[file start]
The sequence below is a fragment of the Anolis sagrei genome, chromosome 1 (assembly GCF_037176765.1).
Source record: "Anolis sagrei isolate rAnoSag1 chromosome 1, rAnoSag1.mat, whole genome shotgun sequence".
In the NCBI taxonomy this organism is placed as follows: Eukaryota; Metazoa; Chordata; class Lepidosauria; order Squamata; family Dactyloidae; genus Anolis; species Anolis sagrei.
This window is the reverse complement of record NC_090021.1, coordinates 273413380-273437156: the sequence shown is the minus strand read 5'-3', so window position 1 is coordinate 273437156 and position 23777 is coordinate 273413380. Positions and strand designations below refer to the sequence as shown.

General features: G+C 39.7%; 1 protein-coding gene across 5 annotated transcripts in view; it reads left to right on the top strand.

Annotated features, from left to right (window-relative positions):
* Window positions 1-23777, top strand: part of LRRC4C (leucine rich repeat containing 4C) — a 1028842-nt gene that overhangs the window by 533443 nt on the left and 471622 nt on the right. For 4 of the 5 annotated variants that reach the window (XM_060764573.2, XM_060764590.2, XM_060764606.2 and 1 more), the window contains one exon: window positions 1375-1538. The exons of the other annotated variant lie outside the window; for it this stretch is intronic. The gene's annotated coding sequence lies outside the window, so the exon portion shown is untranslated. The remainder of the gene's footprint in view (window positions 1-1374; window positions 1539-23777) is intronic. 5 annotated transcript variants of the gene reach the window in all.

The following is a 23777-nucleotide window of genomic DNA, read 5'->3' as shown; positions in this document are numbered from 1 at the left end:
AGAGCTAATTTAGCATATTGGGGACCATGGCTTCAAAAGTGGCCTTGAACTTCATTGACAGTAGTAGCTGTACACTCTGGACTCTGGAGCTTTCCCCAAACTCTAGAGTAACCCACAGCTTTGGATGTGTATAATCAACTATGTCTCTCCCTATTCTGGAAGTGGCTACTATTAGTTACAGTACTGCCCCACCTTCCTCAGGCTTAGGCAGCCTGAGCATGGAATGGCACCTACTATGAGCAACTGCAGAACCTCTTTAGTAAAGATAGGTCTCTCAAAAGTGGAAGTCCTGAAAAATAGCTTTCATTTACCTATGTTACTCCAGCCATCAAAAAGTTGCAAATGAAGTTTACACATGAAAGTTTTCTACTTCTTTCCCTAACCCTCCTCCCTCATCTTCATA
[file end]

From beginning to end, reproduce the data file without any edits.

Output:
The sequence below is a fragment of the Anolis sagrei genome, chromosome 1 (assembly GCF_037176765.1).
Source record: "Anolis sagrei isolate rAnoSag1 chromosome 1, rAnoSag1.mat, whole genome shotgun sequence".
In the NCBI taxonomy this organism is placed as follows: Eukaryota; Metazoa; Chordata; class Lepidosauria; order Squamata; family Dactyloidae; genus Anolis; species Anolis sagrei.
This window is the reverse complement of record NC_090021.1, coordinates 273413380-273437156: the sequence shown is the minus strand read 5'-3', so window position 1 is coordinate 273437156 and position 23777 is coordinate 273413380. Positions and strand designations below refer to the sequence as shown.

General features: G+C 39.7%; 1 protein-coding gene across 5 annotated transcripts in view; it reads left to right on the top strand.

Annotated features, from left to right (window-relative positions):
* Window positions 1-23777, top strand: part of LRRC4C (leucine rich repeat containing 4C) — a 1028842-nt gene that overhangs the window by 533443 nt on the left and 471622 nt on the right. For 4 of the 5 annotated variants that reach the window (XM_060764573.2, XM_060764590.2, XM_060764606.2 and 1 more), the window contains one exon: window positions 1375-1538. The exons of the other annotated variant lie outside the window; for it this stretch is intronic. The gene's annotated coding sequence lies outside the window, so the exon portion shown is untranslated. The remainder of the gene's footprint in view (window positions 1-1374; window positions 1539-23777) is intronic. 5 annotated transcript variants of the gene reach the window in all.

The following is a 23777-nucleotide window of genomic DNA, read 5'->3' as shown; positions in this document are numbered from 1 at the left end:
AGAGCTAATTTAGCATATTGGGGACCATGGCTTCAAAAGTGGCCTTGAACTTCATTGACAGTAGTAGCTGTACACTCTGGACTCTGGAGCTTTCCCCAAACTCTAGAGTAACCCACAGCTTTGGATGTGTATAATCAACTATGTCTCTCCCTATTCTGGAAGTGGCTACTATTAGTTACAGTACTGCCCCACCTTCCTCAGGCTTAGGCAGCCTGAGCATGGAATGGCACCTACTATGAGCAACTGCAGAACCTCTTTAGTAAAGATAGGTCTCTCAAAAGTGGAAGTCCTGAAAAATAGCTTTCATTTACCTATGTTACTCCAGCCATCAAAAAGTTGCAAATGAAGTTTACACATGAAAGTTTTCTACTTCTTTCCCTAACCCTCCTCCCTCATCTTCATA